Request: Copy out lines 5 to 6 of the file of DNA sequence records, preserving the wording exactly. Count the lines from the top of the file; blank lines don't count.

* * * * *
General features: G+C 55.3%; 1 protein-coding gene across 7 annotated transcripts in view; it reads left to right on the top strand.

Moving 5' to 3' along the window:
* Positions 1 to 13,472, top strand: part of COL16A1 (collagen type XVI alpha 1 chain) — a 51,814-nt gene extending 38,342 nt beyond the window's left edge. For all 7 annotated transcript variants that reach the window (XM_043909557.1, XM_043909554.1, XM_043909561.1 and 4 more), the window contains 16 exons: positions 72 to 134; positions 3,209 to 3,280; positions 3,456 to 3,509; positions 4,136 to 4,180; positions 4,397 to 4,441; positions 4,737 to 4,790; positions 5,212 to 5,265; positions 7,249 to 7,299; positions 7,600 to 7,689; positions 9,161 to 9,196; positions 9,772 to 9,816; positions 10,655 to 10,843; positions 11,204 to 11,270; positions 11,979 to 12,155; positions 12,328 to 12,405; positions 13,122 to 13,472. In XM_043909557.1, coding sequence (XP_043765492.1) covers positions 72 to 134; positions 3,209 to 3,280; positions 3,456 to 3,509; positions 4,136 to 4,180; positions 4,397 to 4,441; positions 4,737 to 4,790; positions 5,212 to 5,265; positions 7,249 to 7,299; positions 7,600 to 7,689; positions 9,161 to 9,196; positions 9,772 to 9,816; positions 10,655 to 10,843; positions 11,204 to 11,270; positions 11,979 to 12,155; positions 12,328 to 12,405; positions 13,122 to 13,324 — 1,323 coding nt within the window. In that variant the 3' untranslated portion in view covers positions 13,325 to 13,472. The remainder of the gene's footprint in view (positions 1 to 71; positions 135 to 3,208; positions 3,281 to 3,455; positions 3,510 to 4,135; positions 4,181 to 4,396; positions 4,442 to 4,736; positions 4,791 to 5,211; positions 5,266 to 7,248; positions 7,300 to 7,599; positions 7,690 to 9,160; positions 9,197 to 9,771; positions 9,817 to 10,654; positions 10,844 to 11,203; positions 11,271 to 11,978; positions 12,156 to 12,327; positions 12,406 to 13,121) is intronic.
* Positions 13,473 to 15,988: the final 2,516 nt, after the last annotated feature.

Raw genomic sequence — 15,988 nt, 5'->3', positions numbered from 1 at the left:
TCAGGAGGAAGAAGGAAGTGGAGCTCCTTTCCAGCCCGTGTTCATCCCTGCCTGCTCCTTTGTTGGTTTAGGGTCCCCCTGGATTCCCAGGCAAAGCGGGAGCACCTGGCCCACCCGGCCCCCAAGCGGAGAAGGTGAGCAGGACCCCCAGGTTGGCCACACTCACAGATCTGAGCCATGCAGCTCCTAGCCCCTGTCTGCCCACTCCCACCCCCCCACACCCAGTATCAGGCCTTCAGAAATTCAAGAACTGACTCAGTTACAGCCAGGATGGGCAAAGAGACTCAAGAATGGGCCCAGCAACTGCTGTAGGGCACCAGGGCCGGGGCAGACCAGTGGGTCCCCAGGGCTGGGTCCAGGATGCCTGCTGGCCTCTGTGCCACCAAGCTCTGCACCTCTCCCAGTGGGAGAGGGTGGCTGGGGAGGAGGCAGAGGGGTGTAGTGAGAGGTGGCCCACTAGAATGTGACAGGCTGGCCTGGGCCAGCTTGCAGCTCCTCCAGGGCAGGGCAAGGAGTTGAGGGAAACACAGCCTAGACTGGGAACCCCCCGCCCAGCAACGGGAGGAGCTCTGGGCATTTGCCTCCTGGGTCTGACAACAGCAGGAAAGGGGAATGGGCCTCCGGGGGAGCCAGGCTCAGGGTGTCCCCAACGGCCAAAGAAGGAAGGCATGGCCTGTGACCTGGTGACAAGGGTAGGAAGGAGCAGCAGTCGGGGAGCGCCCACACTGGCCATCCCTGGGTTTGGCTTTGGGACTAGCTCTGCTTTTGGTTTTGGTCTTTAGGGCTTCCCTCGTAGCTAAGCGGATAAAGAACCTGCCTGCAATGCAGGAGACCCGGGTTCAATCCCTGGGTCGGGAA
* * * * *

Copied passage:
Raw genomic sequence — 15,988 nt, 5'->3', positions numbered from 1 at the left:
TCAGGAGGAAGAAGGAAGTGGAGCTCCTTTCCAGCCCGTGTTCATCCCTGCCTGCTCCTTTGTTGGTTTAGGGTCCCCCTGGATTCCCAGGCAAAGCGGGAGCACCTGGCCCACCCGGCCCCCAAGCGGAGAAGGTGAGCAGGACCCCCAGGTTGGCCACACTCACAGATCTGAGCCATGCAGCTCCTAGCCCCTGTCTGCCCACTCCCACCCCCCCACACCCAGTATCAGGCCTTCAGAAATTCAAGAACTGACTCAGTTACAGCCAGGATGGGCAAAGAGACTCAAGAATGGGCCCAGCAACTGCTGTAGGGCACCAGGGCCGGGGCAGACCAGTGGGTCCCCAGGGCTGGGTCCAGGATGCCTGCTGGCCTCTGTGCCACCAAGCTCTGCACCTCTCCCAGTGGGAGAGGGTGGCTGGGGAGGAGGCAGAGGGGTGTAGTGAGAGGTGGCCCACTAGAATGTGACAGGCTGGCCTGGGCCAGCTTGCAGCTCCTCCAGGGCAGGGCAAGGAGTTGAGGGAAACACAGCCTAGACTGGGAACCCCCCGCCCAGCAACGGGAGGAGCTCTGGGCATTTGCCTCCTGGGTCTGACAACAGCAGGAAAGGGGAATGGGCCTCCGGGGGAGCCAGGCTCAGGGTGTCCCCAACGGCCAAAGAAGGAAGGCATGGCCTGTGACCTGGTGACAAGGGTAGGAAGGAGCAGCAGTCGGGGAGCGCCCACACTGGCCATCCCTGGGTTTGGCTTTGGGACTAGCTCTGCTTTTGGTTTTGGTCTTTAGGGCTTCCCTCGTAGCTAAGCGGATAAAGAACCTGCCTGCAATGCAGGAGACCCGGGTTCAATCCCTGGGTCGGGAA